Making the Case for Your Competitor’s Product

By Heather Baldwin

Today, when customers have access to more information than ever before, it’s no longer enough to focus just on building customer relationships. Instead salespeople need to become true customer advocates by impartially comparing potential products that could solve their business challenges and recommending a competitor’s product in situations where that product makes the most sense for the customer.

For many salespeople this assertion might sound a bit like jumping off a bridge to save your life. The most successful reps will tell you, however, that they have been doing this for a long time. They push solutions, not products, and recommend a competitor’s product if it’s better for the prospect’s situation because they know in the long run this kind of advocacy builds trust – and trust leads to sales.

Glen Urban, a professor of marketing at MIT’s Alfred P. Sloan School of Management, chairman of Experion Systems, Inc. and author of Don’t Just Relate – Advocate! (Wharton, 2005) is a champion of the advocacy movement. He asserts that while many companies have moved successfully to problem-oriented selling, that strategy no longer is enough. Organizations must go beyond problem-oriented selling and become willing to talk about their competitors’ products openly and fairly. “You gain an understanding of prospects’ problem and then give them a full, honest comparison of the products that can solve that problem,” says Urban. If your product honestly is the strongest and best fit, great. If your product falls short, says Urban, “you need to go back to your product development people and explain where your product falls short so they can make the product stronger.” Building customers’ trust is key to this approach, which will result in far more sales in the long term than simply pushing your own products.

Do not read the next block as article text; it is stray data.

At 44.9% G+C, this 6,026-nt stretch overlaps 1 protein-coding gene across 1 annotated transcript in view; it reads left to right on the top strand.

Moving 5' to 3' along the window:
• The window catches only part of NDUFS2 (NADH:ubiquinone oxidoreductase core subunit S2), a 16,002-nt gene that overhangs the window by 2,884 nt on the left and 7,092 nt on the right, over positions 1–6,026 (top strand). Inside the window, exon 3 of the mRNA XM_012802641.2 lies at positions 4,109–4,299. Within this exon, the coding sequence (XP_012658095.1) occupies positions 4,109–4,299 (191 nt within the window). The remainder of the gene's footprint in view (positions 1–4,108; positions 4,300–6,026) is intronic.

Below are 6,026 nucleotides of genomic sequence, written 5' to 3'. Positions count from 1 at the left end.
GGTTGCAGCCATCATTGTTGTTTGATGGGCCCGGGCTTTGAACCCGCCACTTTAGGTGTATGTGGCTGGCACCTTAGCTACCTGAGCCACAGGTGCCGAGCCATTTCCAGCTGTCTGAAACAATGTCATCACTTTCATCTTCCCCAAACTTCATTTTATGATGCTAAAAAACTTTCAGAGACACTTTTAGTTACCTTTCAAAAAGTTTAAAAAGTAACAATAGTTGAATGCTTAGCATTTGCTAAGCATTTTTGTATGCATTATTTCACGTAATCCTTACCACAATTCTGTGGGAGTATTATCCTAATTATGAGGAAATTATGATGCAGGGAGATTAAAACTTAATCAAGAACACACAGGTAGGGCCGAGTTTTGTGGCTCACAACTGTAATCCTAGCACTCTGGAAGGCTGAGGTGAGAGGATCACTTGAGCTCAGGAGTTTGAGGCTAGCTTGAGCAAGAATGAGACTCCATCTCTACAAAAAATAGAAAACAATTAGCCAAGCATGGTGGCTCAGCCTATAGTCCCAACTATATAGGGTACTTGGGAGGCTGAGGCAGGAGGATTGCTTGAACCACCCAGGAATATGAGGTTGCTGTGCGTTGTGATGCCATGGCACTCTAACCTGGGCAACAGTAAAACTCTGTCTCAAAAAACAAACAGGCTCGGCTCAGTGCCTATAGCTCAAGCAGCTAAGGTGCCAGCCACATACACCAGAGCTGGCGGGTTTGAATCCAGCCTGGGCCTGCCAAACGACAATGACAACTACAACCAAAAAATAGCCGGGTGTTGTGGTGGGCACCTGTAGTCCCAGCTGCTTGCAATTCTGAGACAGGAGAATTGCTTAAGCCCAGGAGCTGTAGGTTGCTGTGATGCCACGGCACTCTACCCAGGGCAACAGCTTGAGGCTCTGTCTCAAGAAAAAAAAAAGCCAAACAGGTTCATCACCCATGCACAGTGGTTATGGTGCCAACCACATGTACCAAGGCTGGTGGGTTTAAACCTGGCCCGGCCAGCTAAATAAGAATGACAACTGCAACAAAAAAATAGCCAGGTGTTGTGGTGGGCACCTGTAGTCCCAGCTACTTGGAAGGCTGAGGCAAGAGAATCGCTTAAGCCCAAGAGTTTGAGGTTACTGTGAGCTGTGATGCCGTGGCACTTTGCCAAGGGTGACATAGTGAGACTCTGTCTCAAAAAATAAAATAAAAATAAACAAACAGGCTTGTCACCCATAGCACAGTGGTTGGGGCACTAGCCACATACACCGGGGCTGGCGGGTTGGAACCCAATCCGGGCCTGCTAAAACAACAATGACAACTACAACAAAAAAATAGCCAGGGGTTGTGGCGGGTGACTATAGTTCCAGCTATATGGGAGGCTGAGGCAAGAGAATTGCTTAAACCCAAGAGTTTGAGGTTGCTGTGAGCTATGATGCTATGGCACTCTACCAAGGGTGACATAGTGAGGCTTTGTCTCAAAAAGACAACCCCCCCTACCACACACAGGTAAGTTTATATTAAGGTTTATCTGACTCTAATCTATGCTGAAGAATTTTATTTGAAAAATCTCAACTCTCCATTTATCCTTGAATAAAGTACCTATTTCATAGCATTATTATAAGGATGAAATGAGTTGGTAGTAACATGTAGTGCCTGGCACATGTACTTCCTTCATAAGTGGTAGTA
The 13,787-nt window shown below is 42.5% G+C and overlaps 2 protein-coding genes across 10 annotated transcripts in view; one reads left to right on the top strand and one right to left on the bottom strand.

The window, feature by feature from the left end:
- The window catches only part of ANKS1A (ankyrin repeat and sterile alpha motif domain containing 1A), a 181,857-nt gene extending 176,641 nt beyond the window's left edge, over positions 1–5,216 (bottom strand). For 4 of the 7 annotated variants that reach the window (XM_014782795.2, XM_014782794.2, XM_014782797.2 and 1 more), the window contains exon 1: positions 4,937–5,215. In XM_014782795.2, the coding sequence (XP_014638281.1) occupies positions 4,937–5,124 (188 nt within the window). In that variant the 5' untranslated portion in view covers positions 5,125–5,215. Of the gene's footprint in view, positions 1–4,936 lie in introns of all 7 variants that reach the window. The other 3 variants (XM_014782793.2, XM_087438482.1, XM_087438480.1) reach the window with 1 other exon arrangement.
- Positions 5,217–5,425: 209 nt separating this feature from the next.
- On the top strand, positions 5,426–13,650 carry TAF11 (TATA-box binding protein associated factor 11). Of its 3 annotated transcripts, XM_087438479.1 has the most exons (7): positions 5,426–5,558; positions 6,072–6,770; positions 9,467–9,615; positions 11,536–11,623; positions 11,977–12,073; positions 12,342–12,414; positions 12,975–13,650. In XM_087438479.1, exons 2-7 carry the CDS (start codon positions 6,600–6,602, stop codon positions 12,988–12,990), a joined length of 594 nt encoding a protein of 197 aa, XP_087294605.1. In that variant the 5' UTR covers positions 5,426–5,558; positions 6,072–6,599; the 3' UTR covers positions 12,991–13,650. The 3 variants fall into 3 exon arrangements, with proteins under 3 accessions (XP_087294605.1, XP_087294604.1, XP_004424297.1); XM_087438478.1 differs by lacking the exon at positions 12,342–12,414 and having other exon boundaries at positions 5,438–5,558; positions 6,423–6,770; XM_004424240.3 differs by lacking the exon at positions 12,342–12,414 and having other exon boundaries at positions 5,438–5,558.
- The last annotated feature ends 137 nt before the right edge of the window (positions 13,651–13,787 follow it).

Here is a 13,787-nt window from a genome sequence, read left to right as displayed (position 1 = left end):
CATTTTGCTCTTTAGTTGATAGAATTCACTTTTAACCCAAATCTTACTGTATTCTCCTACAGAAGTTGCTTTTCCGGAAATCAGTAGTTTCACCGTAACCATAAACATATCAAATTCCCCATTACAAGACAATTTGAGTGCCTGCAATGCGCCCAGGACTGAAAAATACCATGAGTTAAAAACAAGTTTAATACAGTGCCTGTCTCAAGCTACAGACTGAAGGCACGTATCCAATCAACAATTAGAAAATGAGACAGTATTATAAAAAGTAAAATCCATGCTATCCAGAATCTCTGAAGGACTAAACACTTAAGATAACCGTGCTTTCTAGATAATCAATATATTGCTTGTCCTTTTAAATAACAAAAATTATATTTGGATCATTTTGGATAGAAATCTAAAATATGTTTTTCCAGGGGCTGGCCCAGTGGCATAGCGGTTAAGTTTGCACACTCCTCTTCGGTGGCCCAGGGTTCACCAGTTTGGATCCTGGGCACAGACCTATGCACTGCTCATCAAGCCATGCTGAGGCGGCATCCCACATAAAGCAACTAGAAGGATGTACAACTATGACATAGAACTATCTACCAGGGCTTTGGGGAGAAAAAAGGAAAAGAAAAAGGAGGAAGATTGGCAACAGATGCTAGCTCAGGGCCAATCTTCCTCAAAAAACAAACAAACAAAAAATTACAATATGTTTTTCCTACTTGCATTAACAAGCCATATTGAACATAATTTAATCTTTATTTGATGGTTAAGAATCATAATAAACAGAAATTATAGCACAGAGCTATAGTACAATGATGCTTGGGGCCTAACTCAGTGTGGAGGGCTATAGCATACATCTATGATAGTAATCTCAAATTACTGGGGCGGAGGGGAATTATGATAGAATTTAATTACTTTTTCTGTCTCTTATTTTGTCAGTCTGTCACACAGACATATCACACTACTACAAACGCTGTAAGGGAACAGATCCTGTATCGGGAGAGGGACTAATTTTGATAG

Take AMD Corp., for example. The company publishes a “Mobile Competitive Performance Guide” that compares AMD products to Intel processors across a range of performance specs. Prospects wanting to determine which product is superior for a certain application need only pick up this guide and look at the test results. “Presumably, AMD is trying to be superior on all tests, but it reports even inferior results to build trust with potential customers,” says Urban. The report was conceived by AMD’s vice president of customer advocacy. Cisco, Siemens and AOL also have executives dedicated to customer advocacy and trust building. Other major companies that have recognized the importance of customer advocacy and are shifting to an advocacy strategy include GM, Qwest, John Deer and eBay.

The foundation for the shift to advocacy is the Internet, which has enabled an unprecedented increase in customer power. With indepth information about your company and products and your competitors’ companies and products, including third-party information and ratings, is only a few clicks away, Urban argues that advocacy is the most effective strategy for dealing with this rise in customer power. “If a company advocates for its customers, customers will reciprocate with their trust, loyalty and purchases. They will advocate for you now and in the future,” he says. “Your firm then can command higher prices for its products and services because many customers will be willing to pay for the extra trusted value and the superior products you offer.” Trust also means customers will buy more from you and will tell others about you. In the long run, it all adds up to sales growth and a thriving business in the age of customer power.

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